What’s the use of a quiet room at work?
Check out just how quiet your office really is, by taking this quick and easy test! Set a timer for 1 minute. Now close your eyes and just listen for 60 seconds. Is it loud? Noisy? We took the test ourselves and were shocked to find out just how loud our office really is. The constant ringing of the office phones, the chatter between colleagues, and the blissful sound of the coffee maker. A quiet room: some will need it, others won’t. So is it really worth the investment?
To choose is to lose?
Introverts and extroverts usually respond completely differently to situations. Research shows that introverts are more bothered by background noise (Source: prevention.com). When the noise exceeds a certain level, productivity lowers considerably. The opposite is true for extroverts. As long as there will be introverted and extroverted people in het world, companies will have to invest in open office spaces as well as quiet rooms.
There’s quiet, and then there’s too quiet
Microsoft has built the quietest room in the world, so deep underground that you can even detect the sound of your own heartbeat. Working in complete silence: most people will run away screaming after only an hour. It’s clear that a certain amount of background noise is necessary so your employees won’t lose their minds! Here are some tips for setting up your quiet room:
Obviously. But besides the walls, don’t forget to isolate windows and doors.
Certain wall stickers can add to the acoustics. The effect is very pleasant and immediate.
- Ergonomic furniture
Many employees like to spend a couple of hours in a quiet room. With the right amount of focus, they might even forget their lunch break! This means, of course, that ergonomic furniture is key.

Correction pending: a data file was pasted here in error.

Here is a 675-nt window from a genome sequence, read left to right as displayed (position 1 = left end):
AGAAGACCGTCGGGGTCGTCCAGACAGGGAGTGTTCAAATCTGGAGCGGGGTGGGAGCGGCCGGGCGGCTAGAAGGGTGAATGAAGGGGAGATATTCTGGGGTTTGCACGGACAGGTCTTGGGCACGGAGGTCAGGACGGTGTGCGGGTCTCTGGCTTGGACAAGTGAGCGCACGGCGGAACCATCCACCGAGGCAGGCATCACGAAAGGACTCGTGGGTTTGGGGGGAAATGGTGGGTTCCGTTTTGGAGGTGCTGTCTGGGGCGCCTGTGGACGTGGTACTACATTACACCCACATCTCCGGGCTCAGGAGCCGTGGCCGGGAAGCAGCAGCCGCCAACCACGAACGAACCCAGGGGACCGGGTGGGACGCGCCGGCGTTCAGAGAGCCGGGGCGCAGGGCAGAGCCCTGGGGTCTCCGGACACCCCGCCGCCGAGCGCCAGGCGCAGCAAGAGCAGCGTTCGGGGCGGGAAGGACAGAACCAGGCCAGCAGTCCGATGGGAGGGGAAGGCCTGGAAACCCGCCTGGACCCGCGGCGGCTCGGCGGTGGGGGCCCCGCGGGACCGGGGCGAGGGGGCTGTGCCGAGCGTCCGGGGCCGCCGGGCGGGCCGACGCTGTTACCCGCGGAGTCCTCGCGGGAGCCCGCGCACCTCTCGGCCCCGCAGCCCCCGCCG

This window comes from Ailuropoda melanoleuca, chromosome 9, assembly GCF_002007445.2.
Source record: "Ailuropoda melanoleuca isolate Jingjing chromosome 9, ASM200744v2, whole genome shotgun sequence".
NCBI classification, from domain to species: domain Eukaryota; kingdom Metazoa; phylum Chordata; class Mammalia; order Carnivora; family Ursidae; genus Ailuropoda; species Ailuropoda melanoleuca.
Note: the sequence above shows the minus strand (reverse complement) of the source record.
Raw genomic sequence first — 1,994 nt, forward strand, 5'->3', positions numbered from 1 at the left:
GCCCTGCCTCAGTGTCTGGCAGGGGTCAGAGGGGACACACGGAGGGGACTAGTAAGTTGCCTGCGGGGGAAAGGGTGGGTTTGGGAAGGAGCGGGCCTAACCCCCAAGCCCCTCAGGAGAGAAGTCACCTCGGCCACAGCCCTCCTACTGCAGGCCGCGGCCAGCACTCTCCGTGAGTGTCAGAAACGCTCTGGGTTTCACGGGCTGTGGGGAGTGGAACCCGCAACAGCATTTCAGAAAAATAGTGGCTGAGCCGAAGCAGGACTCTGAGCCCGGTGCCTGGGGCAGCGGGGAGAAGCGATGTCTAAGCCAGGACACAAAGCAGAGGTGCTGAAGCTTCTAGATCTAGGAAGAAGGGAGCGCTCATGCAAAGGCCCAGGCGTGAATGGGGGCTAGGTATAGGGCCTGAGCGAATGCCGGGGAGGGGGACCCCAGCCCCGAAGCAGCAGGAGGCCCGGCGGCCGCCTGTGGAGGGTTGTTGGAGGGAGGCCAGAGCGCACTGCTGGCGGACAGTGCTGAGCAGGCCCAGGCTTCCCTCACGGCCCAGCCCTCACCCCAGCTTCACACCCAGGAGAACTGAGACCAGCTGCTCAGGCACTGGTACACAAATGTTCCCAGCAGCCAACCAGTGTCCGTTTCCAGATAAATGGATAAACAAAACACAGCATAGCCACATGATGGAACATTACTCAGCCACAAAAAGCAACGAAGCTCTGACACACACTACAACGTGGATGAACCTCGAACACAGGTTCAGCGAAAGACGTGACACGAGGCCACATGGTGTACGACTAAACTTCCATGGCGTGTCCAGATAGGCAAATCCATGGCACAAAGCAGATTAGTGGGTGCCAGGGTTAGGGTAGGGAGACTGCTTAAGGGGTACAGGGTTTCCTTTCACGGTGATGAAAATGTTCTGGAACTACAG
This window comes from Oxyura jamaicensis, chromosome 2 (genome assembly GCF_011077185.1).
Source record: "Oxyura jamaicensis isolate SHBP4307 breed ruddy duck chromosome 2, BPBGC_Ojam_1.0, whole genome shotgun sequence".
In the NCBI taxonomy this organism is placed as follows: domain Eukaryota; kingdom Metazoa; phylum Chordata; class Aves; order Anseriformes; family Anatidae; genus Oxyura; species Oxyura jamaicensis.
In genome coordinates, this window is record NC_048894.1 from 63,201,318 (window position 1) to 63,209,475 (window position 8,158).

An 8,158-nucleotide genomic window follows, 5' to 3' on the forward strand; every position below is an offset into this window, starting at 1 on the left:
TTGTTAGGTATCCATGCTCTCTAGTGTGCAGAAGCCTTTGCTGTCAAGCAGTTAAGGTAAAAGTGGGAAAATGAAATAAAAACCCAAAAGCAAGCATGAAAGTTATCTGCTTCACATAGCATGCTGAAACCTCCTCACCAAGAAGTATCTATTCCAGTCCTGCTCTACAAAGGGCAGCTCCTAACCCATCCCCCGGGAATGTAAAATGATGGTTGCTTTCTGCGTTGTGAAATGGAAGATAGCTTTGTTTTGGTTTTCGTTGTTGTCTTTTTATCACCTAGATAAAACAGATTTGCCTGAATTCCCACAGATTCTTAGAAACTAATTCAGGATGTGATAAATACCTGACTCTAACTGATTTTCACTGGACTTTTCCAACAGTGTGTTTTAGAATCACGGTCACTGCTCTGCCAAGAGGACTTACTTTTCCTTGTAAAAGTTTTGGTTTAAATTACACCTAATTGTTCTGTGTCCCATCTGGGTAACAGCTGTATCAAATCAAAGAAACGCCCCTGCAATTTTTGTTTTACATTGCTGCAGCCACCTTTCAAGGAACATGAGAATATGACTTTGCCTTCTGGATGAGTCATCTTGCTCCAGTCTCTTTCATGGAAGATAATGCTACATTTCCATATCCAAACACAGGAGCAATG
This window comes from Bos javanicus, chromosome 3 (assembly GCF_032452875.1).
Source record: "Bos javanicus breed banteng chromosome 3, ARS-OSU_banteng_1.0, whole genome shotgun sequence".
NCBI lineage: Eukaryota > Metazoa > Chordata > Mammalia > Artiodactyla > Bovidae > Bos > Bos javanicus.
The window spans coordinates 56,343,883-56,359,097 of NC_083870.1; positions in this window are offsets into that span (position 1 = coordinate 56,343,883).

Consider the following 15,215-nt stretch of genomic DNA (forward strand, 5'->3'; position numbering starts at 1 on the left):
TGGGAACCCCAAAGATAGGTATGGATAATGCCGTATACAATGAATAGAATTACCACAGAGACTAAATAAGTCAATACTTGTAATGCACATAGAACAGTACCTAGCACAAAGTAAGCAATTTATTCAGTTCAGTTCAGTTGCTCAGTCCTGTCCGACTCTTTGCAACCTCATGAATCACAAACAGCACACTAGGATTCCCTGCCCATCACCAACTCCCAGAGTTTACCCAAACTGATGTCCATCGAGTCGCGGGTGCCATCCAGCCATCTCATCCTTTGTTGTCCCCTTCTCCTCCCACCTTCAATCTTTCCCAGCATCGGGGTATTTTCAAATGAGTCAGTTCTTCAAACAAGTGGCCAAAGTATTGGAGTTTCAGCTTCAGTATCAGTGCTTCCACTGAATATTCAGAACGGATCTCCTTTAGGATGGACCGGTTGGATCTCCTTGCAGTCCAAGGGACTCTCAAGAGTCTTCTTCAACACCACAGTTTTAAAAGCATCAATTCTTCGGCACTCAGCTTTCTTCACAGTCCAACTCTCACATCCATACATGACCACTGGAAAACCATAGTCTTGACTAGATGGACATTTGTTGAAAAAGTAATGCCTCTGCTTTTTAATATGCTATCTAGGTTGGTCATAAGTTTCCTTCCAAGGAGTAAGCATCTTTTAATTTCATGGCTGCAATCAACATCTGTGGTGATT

- Calming colours
In addition to silence, certain colours can also bring peace to our brains. Think of white, light blue and low contrast colours to provide a calming effect.
The New Way of Working (NWOW)
A quiet room fits in perfectly with “The New Way of Working”, or NWOW. According to NWOW, employees should be able to work when, where and how the prefer. This means that employees can work both at the office and remotely. Many flex workers alternate between coworking spaces, shared offices, their own office or home. To meat NWOW criteria, the office should have a variety of offices spaces.
The organization of flexible work spaces
So how should your flexible office spaces be organized? That’s up to you, of course. But we believe the following elements could definitely be helpful:
- A space to hang out, to ‘chill’
- A space for relaxing activities (eg. a spacer where you can play pool)
- Meeting rooms
- A dining room with a large table where your employees can meet each other in an informal way
- A quiet room
Important: Introducing NWOW into your business means that managers should trust employees more than ever. There are, of course, many pitfalls to keep in mind. Need help designing your office space?